By Rosana Sales, 509th Bomb Wing Inspector General
/ Published August 05, 2011
WHITEMAN AIR FORCE BASE, Mo. --
Two frequently asked questions I get are, 'Do you ever tire from hearing people complain and what is the most common complaint?"
My response to the first question is "Absolutely not!" I thoroughly enjoy having the opportunity and ability to assist. Of course I don't enjoy that people are in distress, but what I do enjoy is having the opportunity to lighten their load when they have or feel they have been wronged. Obviously not every complainant gets the results they are seeking, but more often than not, they leave knowing they were heard and their issue was fully addressed.
My response to the second question is there are no 'common' complaints; however, failure to communicate or lack of communication appears to be pervasive in the majority of complaints. The comments most commonly stated are 'supervisors just don't want to be the bad guys,' or 'supervisors don't want to take the time or would rather avoid possible negative reaction.' There could be many reasons for the breakdown of communication--but the key is to not let it build and result in bad performance ratings or complaints that could have been prevented had communication taken place from the onset.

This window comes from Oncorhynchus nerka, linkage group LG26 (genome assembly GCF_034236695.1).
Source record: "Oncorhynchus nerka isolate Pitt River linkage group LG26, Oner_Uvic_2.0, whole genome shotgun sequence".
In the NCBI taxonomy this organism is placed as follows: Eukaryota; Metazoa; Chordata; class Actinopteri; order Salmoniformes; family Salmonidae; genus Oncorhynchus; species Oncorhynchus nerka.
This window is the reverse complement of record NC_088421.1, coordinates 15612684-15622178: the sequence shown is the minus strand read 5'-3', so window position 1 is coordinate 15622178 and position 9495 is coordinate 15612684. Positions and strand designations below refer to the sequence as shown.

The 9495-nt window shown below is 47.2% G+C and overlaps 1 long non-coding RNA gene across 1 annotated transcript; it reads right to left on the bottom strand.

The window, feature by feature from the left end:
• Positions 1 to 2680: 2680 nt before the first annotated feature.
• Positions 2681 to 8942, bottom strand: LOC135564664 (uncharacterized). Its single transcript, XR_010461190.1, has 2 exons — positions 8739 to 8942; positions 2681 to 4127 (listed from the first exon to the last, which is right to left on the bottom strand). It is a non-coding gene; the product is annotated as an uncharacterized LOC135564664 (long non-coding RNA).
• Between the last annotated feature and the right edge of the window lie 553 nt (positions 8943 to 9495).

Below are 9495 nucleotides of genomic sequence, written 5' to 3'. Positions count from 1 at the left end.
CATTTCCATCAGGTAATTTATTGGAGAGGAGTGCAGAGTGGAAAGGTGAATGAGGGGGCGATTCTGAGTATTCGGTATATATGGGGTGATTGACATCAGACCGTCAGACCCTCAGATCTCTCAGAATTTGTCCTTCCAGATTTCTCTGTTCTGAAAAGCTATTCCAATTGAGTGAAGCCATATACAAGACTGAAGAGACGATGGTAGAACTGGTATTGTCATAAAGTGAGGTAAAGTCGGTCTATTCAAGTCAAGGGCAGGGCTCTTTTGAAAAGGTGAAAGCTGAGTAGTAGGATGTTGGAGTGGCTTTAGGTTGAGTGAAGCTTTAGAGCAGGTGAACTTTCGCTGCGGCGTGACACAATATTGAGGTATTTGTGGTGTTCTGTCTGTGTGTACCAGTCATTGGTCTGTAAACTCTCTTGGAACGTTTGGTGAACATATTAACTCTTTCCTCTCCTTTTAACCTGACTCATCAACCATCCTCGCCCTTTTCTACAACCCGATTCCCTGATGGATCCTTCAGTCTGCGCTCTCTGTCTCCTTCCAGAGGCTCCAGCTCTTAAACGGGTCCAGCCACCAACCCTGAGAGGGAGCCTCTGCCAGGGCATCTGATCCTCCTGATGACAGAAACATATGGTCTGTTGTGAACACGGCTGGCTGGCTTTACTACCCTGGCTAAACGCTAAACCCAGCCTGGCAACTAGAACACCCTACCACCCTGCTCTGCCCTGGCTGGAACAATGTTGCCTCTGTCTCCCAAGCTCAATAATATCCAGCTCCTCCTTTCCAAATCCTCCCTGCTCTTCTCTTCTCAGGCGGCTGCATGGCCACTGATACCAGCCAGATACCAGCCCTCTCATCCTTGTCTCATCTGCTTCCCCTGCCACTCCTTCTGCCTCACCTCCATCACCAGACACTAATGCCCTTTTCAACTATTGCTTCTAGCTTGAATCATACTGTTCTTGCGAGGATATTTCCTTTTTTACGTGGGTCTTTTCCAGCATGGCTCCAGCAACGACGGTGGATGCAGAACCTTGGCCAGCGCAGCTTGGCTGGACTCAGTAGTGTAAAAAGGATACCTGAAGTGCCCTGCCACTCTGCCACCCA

A supervisor once told me of an experience they had: their subordinate who was mature and well educated lacked motivation and did not appear to be performing to their potential. Months after the initial feedback and adequate period of supervision, the mid-term feedback was given. The supervisor tactfully and professionally informed the subordinate of areas that needed improvement and offered recommendations. The otherwise passive employee erupted; took extreme offense to the feedback and subsequently shut down after the exchange. The supervisor said the feedback session 'backfired,' not only did the feedback take an adversarial turn; it affected their working relationship from that point on. The supervisor never gave feedback again. I realize this is extreme, but sometimes one bad experience can have long-lasting negative effects.
During my education and training opportunities I stress the importance of exercising good communication skills and the absolute need to respond to those who seek us out for assistance.
I close with these two points: We can all benefit from improving communication and it's a privilege for me to be in a position of service to military and civilian personnel who believe they have been ignored or wronged or have been given a "can't do anything for you...NEXT" response - a position where I can effect change.